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Small Low-Cost Fish: From Bait to Plate

15-16 February 2021










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    Project
    Second FAO/Swedish training centre on small fishing boat design and construction. Entebbe, Uganda, 11 January - 6 March 1971. 1972
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    This document is the Report of the Second FAO/Swedish Training Centre on Small Fishing Boat Design and Construction, which was held at Entebbe, Uganda, from 11 January to 6 March 1971, sponsored by the Swedish International Development Authority. The Training Centre consisted of a Boatbuilding Course and a Seminar for Fisheries Officers. In the Boatbuilding Course 20 boatbuilders from Kenya (6), Tanzania (6), Uganda (7) and Malawi (1) were trained in low-cost construction techniques in wood and ferro-cement. The emphasis was on practical boatbuilding. Two wooden boats were completed and launched: a 9.3 m boat based on the lines of the traditional canoe, adapted for outboard motor propulsion, and a 7.5 m boat with an 8 hp inboards diesel engine. The hull of a 12.6 m trawler built of ferro-cement was constructed up to the stage of engine installation and decking. The Uganda Fisheries Department was in charge of completion of this boat and covered the cost of the engine. The boat was launched at the end of January 1972 and has completed successful trials. Two similar boats will be built for an FAO/DANIDA Fishermen’s Training Centre. The Seminar for Fisheries Officers was held at the Fisheries Training Institute, Entebbe, 22-27 February 1971 with 37 participants from Kenya, Nigeria, Sudan, Uganda, FAO and industry. Eighteen papers on various aspects of fishing boat development in the Lake Victoria region were presented and will be published separately together with th e recorded discussions. The importance of the traditional boatbuilder was stressed in papers and during the discussion, as eas the necessity of integrating boatbuilding training in a master plan for the introduction of new boat types, provision of credit and fishermen’s training.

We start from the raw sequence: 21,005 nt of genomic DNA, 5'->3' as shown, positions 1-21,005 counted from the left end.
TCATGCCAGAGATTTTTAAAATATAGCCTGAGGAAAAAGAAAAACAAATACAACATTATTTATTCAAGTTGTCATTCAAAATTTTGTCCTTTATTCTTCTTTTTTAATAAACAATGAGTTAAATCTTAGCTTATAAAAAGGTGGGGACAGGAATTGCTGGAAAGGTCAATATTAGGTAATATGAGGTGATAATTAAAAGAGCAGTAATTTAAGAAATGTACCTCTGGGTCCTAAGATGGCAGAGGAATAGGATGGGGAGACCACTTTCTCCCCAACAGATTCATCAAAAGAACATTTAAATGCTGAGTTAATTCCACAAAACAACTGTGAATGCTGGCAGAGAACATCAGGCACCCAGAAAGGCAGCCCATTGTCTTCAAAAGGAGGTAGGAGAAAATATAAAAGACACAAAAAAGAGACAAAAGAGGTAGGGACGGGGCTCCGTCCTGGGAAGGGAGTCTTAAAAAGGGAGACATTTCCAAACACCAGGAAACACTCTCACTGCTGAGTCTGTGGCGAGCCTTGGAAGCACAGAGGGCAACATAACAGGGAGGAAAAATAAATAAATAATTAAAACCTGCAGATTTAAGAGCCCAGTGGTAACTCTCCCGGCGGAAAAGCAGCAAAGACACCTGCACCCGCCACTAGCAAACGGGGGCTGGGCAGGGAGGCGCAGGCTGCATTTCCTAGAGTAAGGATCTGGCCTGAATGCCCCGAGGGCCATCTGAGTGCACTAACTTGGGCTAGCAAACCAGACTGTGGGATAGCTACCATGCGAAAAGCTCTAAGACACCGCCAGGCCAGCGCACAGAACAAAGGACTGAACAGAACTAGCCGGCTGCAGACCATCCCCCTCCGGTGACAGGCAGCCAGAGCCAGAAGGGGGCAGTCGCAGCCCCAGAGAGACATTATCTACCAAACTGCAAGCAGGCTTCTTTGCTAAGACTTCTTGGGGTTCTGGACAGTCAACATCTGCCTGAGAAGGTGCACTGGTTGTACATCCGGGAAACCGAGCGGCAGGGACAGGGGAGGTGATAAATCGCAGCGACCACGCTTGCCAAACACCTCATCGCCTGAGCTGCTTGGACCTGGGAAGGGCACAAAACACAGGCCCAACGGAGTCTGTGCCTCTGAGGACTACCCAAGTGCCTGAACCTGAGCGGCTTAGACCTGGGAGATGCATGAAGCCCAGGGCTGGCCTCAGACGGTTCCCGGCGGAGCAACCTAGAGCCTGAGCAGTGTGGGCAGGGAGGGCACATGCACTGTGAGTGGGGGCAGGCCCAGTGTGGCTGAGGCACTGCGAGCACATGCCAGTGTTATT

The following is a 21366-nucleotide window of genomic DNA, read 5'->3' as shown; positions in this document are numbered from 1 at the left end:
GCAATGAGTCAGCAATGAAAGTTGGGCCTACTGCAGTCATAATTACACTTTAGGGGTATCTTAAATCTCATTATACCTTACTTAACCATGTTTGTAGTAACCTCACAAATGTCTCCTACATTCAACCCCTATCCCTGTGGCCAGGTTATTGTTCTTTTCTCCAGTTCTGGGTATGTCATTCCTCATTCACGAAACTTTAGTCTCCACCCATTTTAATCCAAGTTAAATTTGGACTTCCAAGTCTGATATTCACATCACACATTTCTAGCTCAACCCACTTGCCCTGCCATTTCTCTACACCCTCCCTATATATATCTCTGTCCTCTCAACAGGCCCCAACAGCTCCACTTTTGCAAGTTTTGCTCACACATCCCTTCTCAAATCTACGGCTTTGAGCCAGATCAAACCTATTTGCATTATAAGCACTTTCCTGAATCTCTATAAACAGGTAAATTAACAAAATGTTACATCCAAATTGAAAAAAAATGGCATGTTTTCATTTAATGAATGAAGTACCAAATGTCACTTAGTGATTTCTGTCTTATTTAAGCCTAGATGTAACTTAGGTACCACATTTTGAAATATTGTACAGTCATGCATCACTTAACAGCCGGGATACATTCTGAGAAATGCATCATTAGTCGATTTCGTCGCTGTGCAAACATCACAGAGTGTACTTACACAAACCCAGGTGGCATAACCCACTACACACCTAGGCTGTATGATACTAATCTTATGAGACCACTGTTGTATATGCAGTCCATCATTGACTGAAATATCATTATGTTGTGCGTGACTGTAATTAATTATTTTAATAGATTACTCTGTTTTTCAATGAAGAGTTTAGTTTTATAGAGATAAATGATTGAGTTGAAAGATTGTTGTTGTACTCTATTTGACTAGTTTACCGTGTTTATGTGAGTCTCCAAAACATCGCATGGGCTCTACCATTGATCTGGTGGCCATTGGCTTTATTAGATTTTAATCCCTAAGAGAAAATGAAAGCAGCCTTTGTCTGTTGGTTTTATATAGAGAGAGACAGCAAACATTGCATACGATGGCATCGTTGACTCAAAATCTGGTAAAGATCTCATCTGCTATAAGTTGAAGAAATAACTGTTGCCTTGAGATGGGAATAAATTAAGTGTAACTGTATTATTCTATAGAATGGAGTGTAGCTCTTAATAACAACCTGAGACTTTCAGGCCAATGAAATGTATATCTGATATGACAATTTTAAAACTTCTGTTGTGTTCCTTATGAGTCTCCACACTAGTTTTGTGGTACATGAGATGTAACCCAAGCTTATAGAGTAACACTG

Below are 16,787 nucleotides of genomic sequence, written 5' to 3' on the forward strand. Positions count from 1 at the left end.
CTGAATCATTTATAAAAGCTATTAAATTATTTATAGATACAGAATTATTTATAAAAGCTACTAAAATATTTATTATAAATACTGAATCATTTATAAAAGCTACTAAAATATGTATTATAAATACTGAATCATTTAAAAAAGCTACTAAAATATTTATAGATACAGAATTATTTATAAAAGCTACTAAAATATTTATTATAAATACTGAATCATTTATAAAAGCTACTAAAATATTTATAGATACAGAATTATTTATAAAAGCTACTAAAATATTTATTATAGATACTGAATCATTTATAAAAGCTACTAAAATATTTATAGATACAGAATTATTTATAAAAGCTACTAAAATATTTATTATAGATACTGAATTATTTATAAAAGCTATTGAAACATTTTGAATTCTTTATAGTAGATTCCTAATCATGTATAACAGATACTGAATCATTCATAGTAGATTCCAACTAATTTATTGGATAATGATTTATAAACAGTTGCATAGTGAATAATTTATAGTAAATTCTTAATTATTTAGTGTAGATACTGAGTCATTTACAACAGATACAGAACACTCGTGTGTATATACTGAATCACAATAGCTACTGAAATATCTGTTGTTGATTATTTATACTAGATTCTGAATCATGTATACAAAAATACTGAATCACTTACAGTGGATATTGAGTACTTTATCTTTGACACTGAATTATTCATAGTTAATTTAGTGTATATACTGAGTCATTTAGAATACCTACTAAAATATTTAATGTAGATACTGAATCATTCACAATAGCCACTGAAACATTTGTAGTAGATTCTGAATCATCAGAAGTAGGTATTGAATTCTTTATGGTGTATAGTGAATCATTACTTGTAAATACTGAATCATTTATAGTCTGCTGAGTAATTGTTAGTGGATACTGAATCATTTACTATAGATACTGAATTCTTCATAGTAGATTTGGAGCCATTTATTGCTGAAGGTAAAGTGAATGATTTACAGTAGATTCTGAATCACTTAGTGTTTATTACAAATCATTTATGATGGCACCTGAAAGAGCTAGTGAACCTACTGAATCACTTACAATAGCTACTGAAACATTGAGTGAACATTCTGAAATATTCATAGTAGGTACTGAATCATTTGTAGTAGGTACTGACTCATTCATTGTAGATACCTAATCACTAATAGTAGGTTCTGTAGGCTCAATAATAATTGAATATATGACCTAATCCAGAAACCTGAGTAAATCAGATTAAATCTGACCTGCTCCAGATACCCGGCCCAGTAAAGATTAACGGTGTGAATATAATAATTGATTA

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    India - A chilled seawater (CSW) system for fishing and carrier vessels engaged in the small pelagic species fishery of southwest India. A report prepared for the pelagic fishery investigation on the southwest coast - phase II - project. Field document 1
    Pelagic Fishery Investigation on the South-West Coast, India, IND/75/038
    1980
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    Chilled seawater systems are a comparatively recent innovation. The Consultant was familiar with progress made on the Pacific coast of Canada where the development of systems for salmon and herring transport and storage has been intensive and CSW systems are now the most common method for short-term preservation of fish. Several attempts were made to introduce the handling of sardine and mackerel in shallow plastic boxes, which is the standard procedure in the Mediterranean sardine industry, and quality results were excellent. This method of handling did not, howeve~ prove practical for commercial use since the fishermen are used to handling in bulk and on deck. Moreover, refrigerated seawater systems were unfeasible not only as the capital cost was prohibitive for installation in the small vessels (30-45 ft), but also because they presented technical problems of maintenance and operation beyond the capabilities of the fishermen. Thus, it appeared that a chilled seawater system would i deally suit the present conditions of the growing purse seine industry of southwest India
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    Book (series)
    Report of the Expert Consultation on Low-cost Fisheries Management Strategies and Cost Recovery. Georgetown, Guyana, 4–7 September 2007. 2008
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    The Expert Consultation on Low-cost Fisheries Management Strategies and Cost Recovery was held in Georgetown, Guyana, from 4 to 7 September 2007. The purpose of the Expert Consultation was to generate practical guidance regarding the range of funding arrangements that are available for funding fisheries management as part of FAOs ongoing efforts to assist countries in the implementation of the FAO Code of Conduct for Responsible Fisheries. The result is recommendations and guidance a s well as coverage of the discussions regarding key components of successful fisheries management regimes, the means to fund and deliver fisheries management services, and the different ways to put these practices into effect. This document also includes the extensive background documentation prepared for the Expert Consultation about the best practices in sustainable, effective and cost effective fisheries management as well as six case studies expanding on how different countries finance fisheries management.

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